After Vertoe raised their millions, the competition for market share in luggage storage disruptors was heating up and it felt like everyone was throwing their luggage in the ring and raising millions, It was a real test of my fortitude and not good for team morale. Thankfully my team stood by me and we soldiered on. The truth is with venture money comes expectations of exponential growth that would have changed the DNA of our business. While some seek this type of transformation It is not the kind of growth that I would find fulfilling. Venture Capital investor Chamath Palihapitiya has a less flattering description for this kind of growth. He describes it as a ponzi scheme (listen to in the link below for more on that).
Looking back over my 20 plus years of entrepreneurship I could see a pattern. At every crossroad where I had to make a choice between growing big faster, or being the narrator of my own slow organic growth, I chose the slow organic path. But I still couldn’t help but ask myself this question… Am I really growing, or am i becoming the dreaded “cautionary tale”? The ironic answer is… I no longer care if the latter is the case.
TELL THESE PEOPLE SOMETHING THEY DON’T KNOW ABOUT ME
The day after panhandling I had what alcoholics would call “A moment of clarity”. Were the beggars and panhandlers of the world the ones who are truly free and fulfilled? And if so what does that say about our capitalist culture and our obsession with material wealth? What does this say about the current “fake it until you make it culture”? Is Pay It Forward Friday an experiment in socialist values?
Something happened to me as I started to reveal the truth about myself on my live-stream and as I stood on the street panhandling for money. Unlike every other time in my life when I was stressed for cash, I was happy. This was a first for me. It was at that moment that it occured to me that I was freeing myself from the expectations of society.
If I am able to panhandle on the street and in my neighborhood It would be safe to say that I cared less today what people thought of me than I did last week. I started to see things from a new perspective. I could see a power dynamic changing. I realized how many people in my professional and personal life used my economic and social fears of being embarrassed or humiliated as a weapon against me. It wasn’t intentional, it was systematic. Once I revealed my truths to the world, I would start to disarm my naysayers, my critics, my competitors, my bill collectors. With this one public display of humiliation there was nothing left for them to use against me, external expectations floated away, and my journey to freedom began. Now I was able to smile at the world.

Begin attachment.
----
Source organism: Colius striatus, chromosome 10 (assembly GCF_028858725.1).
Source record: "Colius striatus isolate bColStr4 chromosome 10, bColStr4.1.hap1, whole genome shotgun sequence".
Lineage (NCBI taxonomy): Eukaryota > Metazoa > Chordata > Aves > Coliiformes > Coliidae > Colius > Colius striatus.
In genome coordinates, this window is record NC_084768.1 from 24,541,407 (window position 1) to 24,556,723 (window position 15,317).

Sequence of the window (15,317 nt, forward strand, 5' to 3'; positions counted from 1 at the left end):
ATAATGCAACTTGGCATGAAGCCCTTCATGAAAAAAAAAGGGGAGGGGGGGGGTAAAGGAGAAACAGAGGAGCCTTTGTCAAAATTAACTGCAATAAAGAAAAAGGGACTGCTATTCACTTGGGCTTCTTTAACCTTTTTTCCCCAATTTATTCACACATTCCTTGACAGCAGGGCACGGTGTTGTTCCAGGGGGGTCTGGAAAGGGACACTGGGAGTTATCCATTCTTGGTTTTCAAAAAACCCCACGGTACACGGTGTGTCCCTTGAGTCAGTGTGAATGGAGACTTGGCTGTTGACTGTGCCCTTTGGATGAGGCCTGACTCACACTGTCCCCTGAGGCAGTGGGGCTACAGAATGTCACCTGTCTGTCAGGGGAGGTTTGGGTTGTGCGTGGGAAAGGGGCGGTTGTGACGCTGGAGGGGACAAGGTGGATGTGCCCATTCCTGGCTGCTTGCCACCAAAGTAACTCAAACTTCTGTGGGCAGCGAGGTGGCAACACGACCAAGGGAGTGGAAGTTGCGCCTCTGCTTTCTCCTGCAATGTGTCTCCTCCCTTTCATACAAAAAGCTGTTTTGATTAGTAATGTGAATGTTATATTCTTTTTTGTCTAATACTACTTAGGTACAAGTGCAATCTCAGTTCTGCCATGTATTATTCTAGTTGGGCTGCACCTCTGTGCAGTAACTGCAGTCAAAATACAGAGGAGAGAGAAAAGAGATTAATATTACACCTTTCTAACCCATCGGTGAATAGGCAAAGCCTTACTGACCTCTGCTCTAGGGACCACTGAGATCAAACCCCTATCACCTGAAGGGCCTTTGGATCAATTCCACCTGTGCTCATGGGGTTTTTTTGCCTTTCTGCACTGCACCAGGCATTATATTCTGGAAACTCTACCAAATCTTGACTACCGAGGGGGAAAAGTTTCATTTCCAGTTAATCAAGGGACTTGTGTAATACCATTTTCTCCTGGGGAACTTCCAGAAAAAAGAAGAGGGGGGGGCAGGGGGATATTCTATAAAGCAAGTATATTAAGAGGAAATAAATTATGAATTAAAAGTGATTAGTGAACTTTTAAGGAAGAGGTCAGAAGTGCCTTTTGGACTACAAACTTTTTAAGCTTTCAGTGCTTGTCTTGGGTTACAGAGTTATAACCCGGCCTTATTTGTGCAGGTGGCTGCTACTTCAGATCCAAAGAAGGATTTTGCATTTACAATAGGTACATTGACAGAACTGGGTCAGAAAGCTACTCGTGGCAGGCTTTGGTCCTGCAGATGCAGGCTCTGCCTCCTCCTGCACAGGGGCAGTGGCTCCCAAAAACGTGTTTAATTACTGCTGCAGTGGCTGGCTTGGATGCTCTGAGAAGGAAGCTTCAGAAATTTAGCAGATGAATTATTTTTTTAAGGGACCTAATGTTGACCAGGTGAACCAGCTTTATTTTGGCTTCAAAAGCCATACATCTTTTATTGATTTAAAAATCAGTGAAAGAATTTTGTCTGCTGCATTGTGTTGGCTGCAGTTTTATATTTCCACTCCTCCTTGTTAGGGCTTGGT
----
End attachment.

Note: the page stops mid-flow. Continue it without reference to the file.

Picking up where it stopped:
Then I remembered this scene from 8 Mile. I saw the Anthonie Mack character (Papa Doc) as the trappings (the naysayers, the critics, the competitors, the bill collectors, the expectations) and I viewed the Eminem character (Rabbit) as the one choosing to let go of the trappings of wealth by revealing his truth, his failures, his humiliation.
A few months back I considered giving up my apartment, moving into a motorhome and living a nomad’s life. It is the kind of freedom that I have entertained for much of my adult life but was never able to take that final step. About 10 years back I went as far as packing my bags, calling my girlfriend while she was at work to let her know I was about to hop on a train to travel the states. The following lines from my favorite scene between Vincent and Jules in my favorite film of all time Pulp Fiction sums up my feelings at that time...
So if you’re quitting the life, what’ll you do?
That’s what I’ve been sitting here contemplating. First, I’m gonna deliver this case to Marsellus. Then, basically, I’m gonna walk the earth.
What do you mean, walk the earth?
You know, like Caine in “KUNG FU.”
My girlfriend at the time (God bless her for putting up with me) talked me out of that attempt to walk the earth like Caine (cried and screamed is probably a more apt description). Yet this feeling to free myself from the trappings of societal norms has never quite left me. Even as recently as a few months ago while texting with my cuz, I shared my impulse about moving into a Motorhome and traveling the country. He then shared his own short-lived experience living in his car…
I had just gotten back from backpacking in europe. which was a liberating experience. military folks live in camps, so staying in my car didn't seem like a big deal... after a few days of doing it, I got a perspective of life that can only be acquired by doing that. It was the life of being homeless… it wasn't long before I could spot other homeless people because we had similar routines and spent time in the same sorts of public places. It felt strange to not have a home to go to at the end of the day….
And then came the warning that scared me straight.
I would caution one thing though. it is an experience that can normalize living in the margins. It could lead to a slow progression towards accepting less and less. be aware of that.